With a commanding victory in the lower house of Parliament, stage is set for Japan Prime Minister Shinzo Abe that gives him an opportunity to move on with his stance on amending the constitution and transforming the ‘Self-defence forces’ into a well-equipped army, that sheds the outdated war-time legacy of the US-imposed document.
Along with a small partner, the ruling coalition won 312 seats in 465-member house, seizing a ‘super-majority’ in the Parliament as it already holds majority in the upper house.
After North Korea lobbed two missiles over the northern island of Hokkaido and threatened to “sink” Japan into the sea, Abe’s government, along with the US, has called for increasing sanctions and pressure to be put up against North Korea. This has also given the conservatives in Japan to call for a change in the pacifist constitution and the need for it’s own complete defence force.
Any militarization on Japan’s part would also make China and the two Koreas wary, as they have faced the wrath of Japan’s 20th century adventurism.
However, it won’t be that easy amending the Constitution. It is a tough process that goes through a national referendum. Many public surveys have shown that there is also resentment against any changes to the pacifist constitution that has served the country well in the last seven decades. The general public wants Abe to rather works towards building the economy.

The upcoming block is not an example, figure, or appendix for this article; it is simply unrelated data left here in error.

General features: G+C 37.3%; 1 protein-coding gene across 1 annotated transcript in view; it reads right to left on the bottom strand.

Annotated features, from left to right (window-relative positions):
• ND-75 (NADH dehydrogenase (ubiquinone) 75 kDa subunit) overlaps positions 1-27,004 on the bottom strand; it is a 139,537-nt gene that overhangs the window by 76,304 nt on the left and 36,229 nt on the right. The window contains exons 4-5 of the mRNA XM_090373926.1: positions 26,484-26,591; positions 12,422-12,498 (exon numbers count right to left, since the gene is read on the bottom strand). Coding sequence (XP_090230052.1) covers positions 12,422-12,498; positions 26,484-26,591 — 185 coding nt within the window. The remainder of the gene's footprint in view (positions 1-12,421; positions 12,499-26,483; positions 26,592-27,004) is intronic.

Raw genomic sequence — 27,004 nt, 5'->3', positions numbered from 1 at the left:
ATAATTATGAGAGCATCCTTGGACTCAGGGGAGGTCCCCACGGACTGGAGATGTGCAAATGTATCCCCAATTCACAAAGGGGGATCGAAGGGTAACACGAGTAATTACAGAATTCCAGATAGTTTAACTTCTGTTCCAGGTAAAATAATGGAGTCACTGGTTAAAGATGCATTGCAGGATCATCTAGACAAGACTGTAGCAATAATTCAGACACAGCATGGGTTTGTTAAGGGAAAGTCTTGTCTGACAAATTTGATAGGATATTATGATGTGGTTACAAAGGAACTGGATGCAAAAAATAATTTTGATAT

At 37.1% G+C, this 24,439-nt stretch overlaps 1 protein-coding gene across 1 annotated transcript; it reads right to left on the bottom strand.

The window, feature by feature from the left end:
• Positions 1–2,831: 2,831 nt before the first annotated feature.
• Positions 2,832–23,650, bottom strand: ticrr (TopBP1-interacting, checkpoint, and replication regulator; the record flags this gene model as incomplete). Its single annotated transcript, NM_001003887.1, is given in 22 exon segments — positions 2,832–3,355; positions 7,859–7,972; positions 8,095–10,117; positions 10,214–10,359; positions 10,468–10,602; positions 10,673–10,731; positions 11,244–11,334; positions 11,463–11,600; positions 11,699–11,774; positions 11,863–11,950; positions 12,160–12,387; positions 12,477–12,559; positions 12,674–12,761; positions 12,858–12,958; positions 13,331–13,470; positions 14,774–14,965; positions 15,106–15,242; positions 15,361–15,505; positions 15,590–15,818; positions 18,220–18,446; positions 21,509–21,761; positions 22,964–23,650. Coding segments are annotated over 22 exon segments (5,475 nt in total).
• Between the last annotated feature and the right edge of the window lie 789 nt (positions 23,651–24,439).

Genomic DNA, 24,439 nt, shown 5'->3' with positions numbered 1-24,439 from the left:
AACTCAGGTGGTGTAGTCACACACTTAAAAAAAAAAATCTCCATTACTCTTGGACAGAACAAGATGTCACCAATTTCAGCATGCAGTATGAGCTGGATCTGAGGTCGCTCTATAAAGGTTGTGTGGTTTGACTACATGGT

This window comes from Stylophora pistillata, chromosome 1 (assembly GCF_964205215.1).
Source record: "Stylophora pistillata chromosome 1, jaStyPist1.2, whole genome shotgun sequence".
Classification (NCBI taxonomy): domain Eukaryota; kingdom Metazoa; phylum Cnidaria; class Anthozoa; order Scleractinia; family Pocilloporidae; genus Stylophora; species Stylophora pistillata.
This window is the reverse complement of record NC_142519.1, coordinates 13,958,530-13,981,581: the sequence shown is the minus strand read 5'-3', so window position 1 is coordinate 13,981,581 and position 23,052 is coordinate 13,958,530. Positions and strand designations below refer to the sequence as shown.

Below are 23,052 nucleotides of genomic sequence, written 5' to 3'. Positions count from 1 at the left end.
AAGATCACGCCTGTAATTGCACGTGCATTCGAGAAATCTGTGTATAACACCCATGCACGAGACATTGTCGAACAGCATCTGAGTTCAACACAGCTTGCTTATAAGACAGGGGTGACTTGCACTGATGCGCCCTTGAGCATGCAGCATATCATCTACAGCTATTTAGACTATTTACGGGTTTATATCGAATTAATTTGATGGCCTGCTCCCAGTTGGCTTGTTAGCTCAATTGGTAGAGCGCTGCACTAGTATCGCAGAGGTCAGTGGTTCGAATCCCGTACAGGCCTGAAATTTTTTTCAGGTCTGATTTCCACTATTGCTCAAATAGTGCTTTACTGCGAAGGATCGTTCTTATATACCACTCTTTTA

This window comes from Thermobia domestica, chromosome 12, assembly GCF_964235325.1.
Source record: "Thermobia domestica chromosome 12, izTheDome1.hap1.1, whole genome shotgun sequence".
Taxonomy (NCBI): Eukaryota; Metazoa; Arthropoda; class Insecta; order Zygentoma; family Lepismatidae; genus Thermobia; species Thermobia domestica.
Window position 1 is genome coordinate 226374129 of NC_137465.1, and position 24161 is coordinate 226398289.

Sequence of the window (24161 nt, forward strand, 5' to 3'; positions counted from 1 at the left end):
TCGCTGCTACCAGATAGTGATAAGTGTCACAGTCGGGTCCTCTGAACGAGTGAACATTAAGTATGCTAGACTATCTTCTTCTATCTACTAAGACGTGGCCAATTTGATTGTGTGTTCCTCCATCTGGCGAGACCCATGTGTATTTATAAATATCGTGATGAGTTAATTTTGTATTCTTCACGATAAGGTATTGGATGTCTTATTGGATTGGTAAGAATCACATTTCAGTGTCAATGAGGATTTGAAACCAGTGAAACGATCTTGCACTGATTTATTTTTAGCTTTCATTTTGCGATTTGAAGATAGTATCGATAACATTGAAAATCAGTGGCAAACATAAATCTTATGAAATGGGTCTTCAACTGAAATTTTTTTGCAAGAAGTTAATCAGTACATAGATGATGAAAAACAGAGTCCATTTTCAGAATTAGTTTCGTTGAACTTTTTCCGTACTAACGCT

Soon after victory, Abe claimed that any changes will come only after proper parliamentary debate and won’t be any high-handed use of the majority power. Though public opinion might be divided on the issue, lack of a proper opposition definitely makes Abe’s path easier.
Japan’s constitution was drafted by the US after the 2nd world war that bars it from maintaining a full-fledged military force.